MANILA, Philippines – Malacañang is now investigating a possible glitch at the Freedom of Information (FOI) website after complaints from users saying their identification (ID) cards used in accessing the site were being revealed online.
Lawyer Tristan De Guzman of the Office of the Assistant Secretary for Policy and Legislative Affairs, who is also part of the team tasked to oversee the FOI implementation, said their office had already coordinated with the National Privacy Commission (NPC) to look into the issue.
De Guzman said reports have already reached their office regarding the issue.
A search online using “eFOI ID” would reveal the IDs of users who filed an FOI request on the government website, http://www.foi.gov.ph/.
Wilson Chua said his “personal details from the SSS ID were leaked.”
“My techie friends pointed out the source of the leak: the FOI page,” he said in a Facebook post.
“They (FOI PH) asked for personal details and MADE the attachment PUBLIC!!! Accdg to what i know of the data privacy act, ‘You must protect what you collect’,” he added.
Chua said he already filed a complaint before the NPC.
“I filed the formal complaint with NPC. This should make for a great wake up call to all Data collectors. This is what happens to the poor victims when you don’t do a good enough job of protecting our private data,” he said.
De Guzman, in a phone interview with INQUIRER.net said the issue was now “under investigation.”
“We already met with the National Privacy Commission. We are looking since yesterday where the leak came from or if there is indeed a leak,” De Guzman said.
“We have not received any formal complaint. But even without a formal complaint, we are already conducting an internal investigation,” he added.
National ID system at risk?
De Guzman explained that under Section 9 of Executive Order No. 2 or the Freedom of Information in the executive branch signed by President Rodrigo Duterte in 2016, an identification card is needed from the requesting party.
The official said a user needs to create an account before he could request a document through the e-FOI.
“One of the requirements is ‘yong pag-upload nung ID, kasi under EO 2, nakalagay naman doon na kinakailangan natin ng identification noong requester para maiwasan din natin yong kasi marami yung mga BOTS,” he said.
Noemi Lardizabal-Dado, a blogger and a social media figure, said the latest possible data leak could raise concerns about the roll-out of the National ID system in the country.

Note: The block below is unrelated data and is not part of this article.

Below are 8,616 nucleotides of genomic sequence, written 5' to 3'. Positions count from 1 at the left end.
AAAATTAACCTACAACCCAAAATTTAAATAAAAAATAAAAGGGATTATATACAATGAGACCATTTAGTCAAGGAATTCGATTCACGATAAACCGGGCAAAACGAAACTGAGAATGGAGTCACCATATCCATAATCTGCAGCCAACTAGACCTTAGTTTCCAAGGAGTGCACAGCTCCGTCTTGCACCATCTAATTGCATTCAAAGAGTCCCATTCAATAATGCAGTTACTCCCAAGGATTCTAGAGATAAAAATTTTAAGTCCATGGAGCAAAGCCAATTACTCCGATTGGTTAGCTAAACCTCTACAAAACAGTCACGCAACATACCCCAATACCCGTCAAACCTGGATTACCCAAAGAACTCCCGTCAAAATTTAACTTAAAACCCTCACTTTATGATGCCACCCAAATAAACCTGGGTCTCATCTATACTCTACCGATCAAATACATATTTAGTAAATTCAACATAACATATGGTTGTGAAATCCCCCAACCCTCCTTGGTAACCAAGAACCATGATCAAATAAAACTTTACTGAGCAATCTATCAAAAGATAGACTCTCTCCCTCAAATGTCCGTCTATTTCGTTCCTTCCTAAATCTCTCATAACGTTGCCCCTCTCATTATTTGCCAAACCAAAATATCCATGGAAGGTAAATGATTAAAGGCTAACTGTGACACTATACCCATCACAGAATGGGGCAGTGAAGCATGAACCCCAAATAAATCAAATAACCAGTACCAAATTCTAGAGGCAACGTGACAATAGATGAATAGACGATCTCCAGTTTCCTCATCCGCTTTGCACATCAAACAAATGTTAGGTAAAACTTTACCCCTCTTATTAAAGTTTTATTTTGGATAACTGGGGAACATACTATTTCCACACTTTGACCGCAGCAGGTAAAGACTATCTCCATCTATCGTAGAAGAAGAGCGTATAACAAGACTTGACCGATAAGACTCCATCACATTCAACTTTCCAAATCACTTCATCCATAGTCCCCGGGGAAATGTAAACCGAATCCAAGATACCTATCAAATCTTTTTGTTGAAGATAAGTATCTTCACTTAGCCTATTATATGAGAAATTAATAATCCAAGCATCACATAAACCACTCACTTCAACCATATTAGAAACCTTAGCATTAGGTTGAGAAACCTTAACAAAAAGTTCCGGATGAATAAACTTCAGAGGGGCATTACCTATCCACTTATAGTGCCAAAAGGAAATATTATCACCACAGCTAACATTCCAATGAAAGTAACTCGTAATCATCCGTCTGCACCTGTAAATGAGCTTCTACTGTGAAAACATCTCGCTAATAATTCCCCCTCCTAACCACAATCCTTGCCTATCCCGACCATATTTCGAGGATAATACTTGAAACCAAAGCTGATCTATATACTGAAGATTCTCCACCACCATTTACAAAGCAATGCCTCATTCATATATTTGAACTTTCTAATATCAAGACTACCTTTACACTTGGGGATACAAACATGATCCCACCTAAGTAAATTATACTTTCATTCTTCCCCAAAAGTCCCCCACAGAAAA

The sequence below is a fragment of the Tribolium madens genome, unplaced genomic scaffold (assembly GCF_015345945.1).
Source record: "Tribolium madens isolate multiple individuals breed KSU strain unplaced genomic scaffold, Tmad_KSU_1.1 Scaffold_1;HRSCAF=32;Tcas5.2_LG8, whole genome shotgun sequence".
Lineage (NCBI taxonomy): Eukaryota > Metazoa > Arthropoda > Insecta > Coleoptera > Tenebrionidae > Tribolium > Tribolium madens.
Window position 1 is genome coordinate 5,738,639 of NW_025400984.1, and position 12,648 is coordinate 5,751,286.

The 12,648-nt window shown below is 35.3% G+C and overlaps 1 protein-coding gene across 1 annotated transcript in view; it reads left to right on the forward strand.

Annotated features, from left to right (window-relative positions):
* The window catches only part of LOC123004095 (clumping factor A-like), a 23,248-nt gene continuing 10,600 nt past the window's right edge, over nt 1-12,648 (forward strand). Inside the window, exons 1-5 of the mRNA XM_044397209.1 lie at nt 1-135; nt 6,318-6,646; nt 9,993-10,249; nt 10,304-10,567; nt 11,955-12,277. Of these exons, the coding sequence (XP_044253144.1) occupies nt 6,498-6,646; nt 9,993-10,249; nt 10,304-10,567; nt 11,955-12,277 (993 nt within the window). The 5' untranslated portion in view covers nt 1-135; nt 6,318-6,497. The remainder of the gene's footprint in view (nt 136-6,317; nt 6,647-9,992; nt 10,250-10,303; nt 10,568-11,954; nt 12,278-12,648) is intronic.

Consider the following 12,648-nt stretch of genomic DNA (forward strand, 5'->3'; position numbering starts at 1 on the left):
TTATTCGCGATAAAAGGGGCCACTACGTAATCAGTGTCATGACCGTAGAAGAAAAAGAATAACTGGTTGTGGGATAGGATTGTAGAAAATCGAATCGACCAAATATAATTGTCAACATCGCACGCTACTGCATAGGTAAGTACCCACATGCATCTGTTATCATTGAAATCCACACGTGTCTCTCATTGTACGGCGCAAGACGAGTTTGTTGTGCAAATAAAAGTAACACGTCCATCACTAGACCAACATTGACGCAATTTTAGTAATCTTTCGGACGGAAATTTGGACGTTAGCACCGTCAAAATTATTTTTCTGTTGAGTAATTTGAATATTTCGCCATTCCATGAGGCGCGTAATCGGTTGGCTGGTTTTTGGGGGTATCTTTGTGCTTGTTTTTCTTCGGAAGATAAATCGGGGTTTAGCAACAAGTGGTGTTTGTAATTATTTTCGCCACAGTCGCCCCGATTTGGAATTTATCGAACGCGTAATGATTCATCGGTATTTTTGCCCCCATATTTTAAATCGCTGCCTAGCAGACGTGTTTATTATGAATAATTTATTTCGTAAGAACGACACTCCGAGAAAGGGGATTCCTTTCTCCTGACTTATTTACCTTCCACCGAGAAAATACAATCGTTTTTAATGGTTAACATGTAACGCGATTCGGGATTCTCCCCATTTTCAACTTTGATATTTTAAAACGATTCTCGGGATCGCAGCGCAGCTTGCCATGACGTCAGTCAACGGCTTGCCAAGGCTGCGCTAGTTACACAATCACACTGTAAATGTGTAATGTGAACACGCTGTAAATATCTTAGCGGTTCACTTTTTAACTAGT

“There is now a risk once our national ID is out. Maybe we should not roll out a national ID just yet until government websites have better user experience, tight on data privacy and security,” she said in a message sent to INQUIRER.net when sought for her comment on the issue.
Despite the possible data leak, De Guzman assured the public that data shared with the e-FOI was safe.
“Yes of course. Kasi kung mapapansin ng lahat ng gumagamit ng FOI, kung gaano siya ka-safe. Marami kaming security measures na nilatag,” he said.
Further Google search, however, revealed that Chua’s ID was not the only one exposed in the worldwide web.
In a statement on Friday, FOI Philippines urged the public to report to the agency “in case personal information was erroneously uploaded as an attachment to fields for public viewing.”
“The Freedom of Information (FOI) Philippines is committed to provide citizens greater transparency and accountability in the public service by upholding the people’s constitutional right to access to information on government records and transactions,” the statement read.
“At the same time, FOI Philippines abides by the provisions of Republic Act No. 10173 or the Data Privacy Act of 2012, to ensure that personal information of the requesting public will be protected from any unauthorized processing,” it added.
FOI Philippines said it “collects personal information to verify one’s identity, which is needed to process the request/s submitted by the requesting party.”
“This personal information collected,” it added “will be used by the government agency (which is the source of information by the requestor) to process the request as set out by Executive Order No. 02, S. 2016. “
“The eFOI Portal’s functionalities have strict instructions and clear notifications which the users are highly advised to read and follow in order to have his or her request processed efficiently and for breaches of personal information avoided,” it said.
For complaints and inquiries, FOI Philippines said the public could reach them through telephone numbers (+632) 588-0691 and (+632) 733-1102, or through email addresses email@example.com or firstname.lastname@example.org. /kga